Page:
Predictive OSS

In yesterday’s blog we discussed Ben Evans’ models of search and discovery (as follows) as well as how that overlays on OSS:

  1. There is giving you what you already know you want (Amazon, Google)
  2. There is working out what you want (Amazon and Google’s aspiration)
  3. And then there is suggesting what you might want (Heywood Hill).

Benedict Evans here.

Now if you think of OSS as being:

  • Efficiency engines
  • Insight engines

what possibilities do you come up with that don’t (or rarely) exist in OSS today?

CLASS 1 (traditional query-based OSS).
This functionality is what you get from any existing OSS so I’ll skip this one in this blog.

CLASS 2 (Predictive OSS)
We’ve all heard about the predictive analytics buzz, where we use big historical data sets to identify patterns that repeat and therefore we can intervene (eg degradations in network health or customer experiences likely to lead to churn).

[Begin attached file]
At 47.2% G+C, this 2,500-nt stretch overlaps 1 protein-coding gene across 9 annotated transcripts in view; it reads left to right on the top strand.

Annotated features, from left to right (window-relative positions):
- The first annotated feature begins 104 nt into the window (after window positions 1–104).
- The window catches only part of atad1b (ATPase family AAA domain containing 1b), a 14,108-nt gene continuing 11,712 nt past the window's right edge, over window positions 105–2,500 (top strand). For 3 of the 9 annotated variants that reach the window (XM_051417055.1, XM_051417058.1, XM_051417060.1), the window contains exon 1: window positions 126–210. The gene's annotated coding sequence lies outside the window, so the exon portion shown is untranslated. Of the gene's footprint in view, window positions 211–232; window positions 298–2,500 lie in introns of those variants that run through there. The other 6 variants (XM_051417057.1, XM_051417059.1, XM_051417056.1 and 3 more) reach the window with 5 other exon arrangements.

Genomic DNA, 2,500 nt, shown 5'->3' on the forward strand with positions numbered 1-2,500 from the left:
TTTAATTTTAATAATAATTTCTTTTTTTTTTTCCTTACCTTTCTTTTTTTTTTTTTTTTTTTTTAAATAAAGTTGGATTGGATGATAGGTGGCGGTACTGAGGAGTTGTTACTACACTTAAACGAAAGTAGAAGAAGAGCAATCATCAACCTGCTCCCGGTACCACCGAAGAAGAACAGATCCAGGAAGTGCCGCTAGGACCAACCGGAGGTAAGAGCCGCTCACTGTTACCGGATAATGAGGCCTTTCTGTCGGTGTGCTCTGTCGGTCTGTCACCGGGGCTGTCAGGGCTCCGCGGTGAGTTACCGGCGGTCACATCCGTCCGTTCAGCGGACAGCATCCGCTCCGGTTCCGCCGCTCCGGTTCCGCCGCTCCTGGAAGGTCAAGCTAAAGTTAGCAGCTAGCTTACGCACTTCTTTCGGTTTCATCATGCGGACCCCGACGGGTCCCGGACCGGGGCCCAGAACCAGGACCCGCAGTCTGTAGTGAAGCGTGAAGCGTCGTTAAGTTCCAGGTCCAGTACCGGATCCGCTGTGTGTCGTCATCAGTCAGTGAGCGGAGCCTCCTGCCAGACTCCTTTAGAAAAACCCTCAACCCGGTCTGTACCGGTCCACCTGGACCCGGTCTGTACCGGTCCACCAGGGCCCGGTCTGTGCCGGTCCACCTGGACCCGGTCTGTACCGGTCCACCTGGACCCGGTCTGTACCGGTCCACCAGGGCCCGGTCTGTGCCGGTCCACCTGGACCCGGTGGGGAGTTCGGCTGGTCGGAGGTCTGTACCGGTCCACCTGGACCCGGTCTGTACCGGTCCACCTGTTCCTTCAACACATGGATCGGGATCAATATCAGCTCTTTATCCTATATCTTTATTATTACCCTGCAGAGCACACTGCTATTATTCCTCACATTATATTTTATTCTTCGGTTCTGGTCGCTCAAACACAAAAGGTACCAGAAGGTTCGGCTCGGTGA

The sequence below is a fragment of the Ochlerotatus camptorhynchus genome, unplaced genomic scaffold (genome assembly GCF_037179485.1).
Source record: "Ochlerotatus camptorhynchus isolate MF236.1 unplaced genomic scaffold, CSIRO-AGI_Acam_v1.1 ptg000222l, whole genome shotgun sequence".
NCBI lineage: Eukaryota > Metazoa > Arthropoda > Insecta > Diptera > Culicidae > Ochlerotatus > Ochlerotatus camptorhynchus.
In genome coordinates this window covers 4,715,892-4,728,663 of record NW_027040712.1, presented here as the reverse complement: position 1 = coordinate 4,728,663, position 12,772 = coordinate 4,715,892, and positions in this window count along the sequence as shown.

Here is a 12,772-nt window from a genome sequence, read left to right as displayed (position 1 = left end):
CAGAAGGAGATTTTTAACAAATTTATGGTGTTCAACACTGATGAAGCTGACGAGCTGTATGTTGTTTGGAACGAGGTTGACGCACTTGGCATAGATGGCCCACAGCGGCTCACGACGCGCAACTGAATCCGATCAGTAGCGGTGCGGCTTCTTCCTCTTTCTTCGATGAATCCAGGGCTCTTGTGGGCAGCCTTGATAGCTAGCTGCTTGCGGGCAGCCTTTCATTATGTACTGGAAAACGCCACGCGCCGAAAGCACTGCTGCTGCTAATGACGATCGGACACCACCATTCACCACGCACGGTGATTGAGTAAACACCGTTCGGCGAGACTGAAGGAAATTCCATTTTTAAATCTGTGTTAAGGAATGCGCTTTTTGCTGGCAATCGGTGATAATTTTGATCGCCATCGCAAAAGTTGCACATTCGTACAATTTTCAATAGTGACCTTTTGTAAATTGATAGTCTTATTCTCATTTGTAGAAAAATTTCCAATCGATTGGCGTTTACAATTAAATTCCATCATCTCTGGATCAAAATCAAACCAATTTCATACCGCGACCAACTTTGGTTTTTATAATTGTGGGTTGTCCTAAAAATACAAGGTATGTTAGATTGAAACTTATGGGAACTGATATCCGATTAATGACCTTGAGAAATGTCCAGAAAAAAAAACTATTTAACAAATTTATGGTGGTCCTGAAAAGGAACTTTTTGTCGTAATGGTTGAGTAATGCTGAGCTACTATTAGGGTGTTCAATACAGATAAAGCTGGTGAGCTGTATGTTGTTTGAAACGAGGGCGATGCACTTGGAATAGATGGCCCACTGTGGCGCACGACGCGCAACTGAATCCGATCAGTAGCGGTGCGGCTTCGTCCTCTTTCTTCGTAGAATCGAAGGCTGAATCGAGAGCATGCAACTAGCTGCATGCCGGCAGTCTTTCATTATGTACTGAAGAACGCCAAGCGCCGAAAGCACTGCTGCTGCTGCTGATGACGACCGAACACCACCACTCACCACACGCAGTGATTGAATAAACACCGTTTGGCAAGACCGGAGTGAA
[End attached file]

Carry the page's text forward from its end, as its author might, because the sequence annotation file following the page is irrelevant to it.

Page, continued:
What about these:

  • Given a historical set of activities performed, what activity should an operator work on next (ie automation of skills-based routing)
  • Given a historical set of data recorded on faults and follow-up remediation activities, what actions should an operator work on next (eg automating fault restoration through dynamic root cause analysis rather than the pre-coded, algorithmic RCA of Class 1)
  • What they can learn from other operator actions, especially in terms of doing an often-repeated activity in the most optimised way according to historical measurements
  • Using aggregated activity data to identify optimised processes and then use decision support to inform / guide operators performing a task is future (as opposed to having a BA design and record a fixed process)
  • Working out what an operator (or customer) has been interested in before and therefore what they might want to know next (eg identifying a customer, querying their usage patterns for anomalies and recommending better network or service configurations)
  • Optimisating designs of planned network expansions or augmentations based on recorded data

Well this post got a bit longer than l expected so we’ll carry over the precognitive list to Monday’s blog

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